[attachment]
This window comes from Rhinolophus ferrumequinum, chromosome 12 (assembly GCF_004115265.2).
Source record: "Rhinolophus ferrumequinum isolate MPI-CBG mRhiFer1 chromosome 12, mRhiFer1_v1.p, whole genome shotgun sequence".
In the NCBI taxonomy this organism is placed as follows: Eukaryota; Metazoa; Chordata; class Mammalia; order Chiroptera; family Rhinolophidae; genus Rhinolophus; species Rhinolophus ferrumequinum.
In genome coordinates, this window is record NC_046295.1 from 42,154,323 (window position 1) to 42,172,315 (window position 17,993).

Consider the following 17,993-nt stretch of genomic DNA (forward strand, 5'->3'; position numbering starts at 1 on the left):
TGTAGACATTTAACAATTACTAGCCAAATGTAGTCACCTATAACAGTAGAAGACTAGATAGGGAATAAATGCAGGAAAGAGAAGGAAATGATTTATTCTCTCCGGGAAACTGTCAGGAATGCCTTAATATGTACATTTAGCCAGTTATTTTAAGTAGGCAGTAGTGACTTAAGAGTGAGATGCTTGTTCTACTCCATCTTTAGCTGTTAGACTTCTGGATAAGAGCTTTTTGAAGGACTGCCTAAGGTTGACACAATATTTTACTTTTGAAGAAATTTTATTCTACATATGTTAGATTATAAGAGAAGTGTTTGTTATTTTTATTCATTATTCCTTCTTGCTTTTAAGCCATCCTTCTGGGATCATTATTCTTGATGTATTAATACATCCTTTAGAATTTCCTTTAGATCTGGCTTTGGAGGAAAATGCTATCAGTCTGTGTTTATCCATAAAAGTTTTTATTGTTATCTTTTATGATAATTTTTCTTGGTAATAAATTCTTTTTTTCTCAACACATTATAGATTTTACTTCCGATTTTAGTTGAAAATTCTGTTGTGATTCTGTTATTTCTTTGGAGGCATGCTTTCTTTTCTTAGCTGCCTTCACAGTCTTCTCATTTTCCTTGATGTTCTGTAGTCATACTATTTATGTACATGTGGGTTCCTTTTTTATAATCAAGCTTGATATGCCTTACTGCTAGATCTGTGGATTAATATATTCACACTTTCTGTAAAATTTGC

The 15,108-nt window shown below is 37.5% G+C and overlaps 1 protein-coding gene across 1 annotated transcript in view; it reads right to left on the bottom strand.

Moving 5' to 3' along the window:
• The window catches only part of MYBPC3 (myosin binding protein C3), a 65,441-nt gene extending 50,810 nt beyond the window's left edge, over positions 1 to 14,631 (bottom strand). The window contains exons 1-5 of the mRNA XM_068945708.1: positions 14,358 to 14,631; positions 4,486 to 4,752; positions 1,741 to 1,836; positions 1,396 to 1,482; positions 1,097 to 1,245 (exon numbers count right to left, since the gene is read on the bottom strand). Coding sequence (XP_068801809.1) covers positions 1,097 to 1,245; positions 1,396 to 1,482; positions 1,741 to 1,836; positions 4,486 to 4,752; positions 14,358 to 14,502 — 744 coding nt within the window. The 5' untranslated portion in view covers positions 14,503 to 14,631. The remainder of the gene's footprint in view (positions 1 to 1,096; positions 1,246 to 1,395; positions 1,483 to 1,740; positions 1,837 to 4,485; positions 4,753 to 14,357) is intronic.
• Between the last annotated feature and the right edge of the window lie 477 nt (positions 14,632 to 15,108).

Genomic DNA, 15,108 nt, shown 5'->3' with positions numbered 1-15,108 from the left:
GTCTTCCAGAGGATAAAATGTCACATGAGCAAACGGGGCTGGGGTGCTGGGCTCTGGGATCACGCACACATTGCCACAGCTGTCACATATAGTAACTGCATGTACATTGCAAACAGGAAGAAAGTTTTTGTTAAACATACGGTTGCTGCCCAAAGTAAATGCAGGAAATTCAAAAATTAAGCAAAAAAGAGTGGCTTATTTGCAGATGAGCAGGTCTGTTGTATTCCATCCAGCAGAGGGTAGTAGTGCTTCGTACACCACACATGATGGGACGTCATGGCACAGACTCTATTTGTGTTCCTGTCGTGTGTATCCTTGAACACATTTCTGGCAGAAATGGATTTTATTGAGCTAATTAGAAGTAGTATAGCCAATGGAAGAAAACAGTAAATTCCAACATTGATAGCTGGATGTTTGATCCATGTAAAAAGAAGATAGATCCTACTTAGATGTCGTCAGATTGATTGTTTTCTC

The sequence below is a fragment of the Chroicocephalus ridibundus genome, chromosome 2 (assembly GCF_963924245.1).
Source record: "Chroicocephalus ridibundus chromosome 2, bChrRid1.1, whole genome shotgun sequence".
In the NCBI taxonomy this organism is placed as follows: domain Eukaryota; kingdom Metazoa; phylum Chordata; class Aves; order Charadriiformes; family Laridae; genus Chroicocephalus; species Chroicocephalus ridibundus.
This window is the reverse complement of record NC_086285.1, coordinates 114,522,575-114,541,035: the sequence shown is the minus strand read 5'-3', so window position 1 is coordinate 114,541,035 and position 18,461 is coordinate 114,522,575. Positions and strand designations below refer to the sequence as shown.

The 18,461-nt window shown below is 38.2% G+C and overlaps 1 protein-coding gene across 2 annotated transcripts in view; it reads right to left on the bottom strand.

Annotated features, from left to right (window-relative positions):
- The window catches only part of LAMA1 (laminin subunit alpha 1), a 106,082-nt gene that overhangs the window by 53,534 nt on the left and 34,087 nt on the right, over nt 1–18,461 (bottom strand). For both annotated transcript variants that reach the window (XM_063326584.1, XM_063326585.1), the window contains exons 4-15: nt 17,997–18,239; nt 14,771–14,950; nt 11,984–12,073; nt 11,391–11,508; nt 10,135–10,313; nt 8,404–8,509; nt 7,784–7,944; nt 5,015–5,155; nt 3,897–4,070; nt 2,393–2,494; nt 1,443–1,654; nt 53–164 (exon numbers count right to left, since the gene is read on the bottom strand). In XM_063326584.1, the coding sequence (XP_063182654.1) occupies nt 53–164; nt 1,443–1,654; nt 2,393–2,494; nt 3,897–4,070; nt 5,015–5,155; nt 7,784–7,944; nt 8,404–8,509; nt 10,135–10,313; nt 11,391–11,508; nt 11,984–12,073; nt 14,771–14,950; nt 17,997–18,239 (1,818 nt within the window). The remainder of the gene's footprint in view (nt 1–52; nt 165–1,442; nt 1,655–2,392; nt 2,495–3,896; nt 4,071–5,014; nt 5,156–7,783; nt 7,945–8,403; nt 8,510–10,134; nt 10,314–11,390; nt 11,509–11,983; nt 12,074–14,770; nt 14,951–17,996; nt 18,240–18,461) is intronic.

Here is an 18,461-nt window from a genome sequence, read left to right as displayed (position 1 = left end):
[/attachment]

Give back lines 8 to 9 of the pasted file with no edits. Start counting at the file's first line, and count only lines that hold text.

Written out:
Moving 5' to 3' along the window:
• The window catches only part of MYBPC3 (myosin binding protein C3), a 65,441-nt gene extending 50,810 nt beyond the window's left edge, over positions 1 to 14,631 (bottom strand). The window contains exons 1-5 of the mRNA XM_068945708.1: positions 14,358 to 14,631; positions 4,486 to 4,752; positions 1,741 to 1,836; positions 1,396 to 1,482; positions 1,097 to 1,245 (exon numbers count right to left, since the gene is read on the bottom strand). Coding sequence (XP_068801809.1) covers positions 1,097 to 1,245; positions 1,396 to 1,482; positions 1,741 to 1,836; positions 4,486 to 4,752; positions 14,358 to 14,502 — 744 coding nt within the window. The 5' untranslated portion in view covers positions 14,503 to 14,631. The remainder of the gene's footprint in view (positions 1 to 1,096; positions 1,246 to 1,395; positions 1,483 to 1,740; positions 1,837 to 4,485; positions 4,753 to 14,357) is intronic.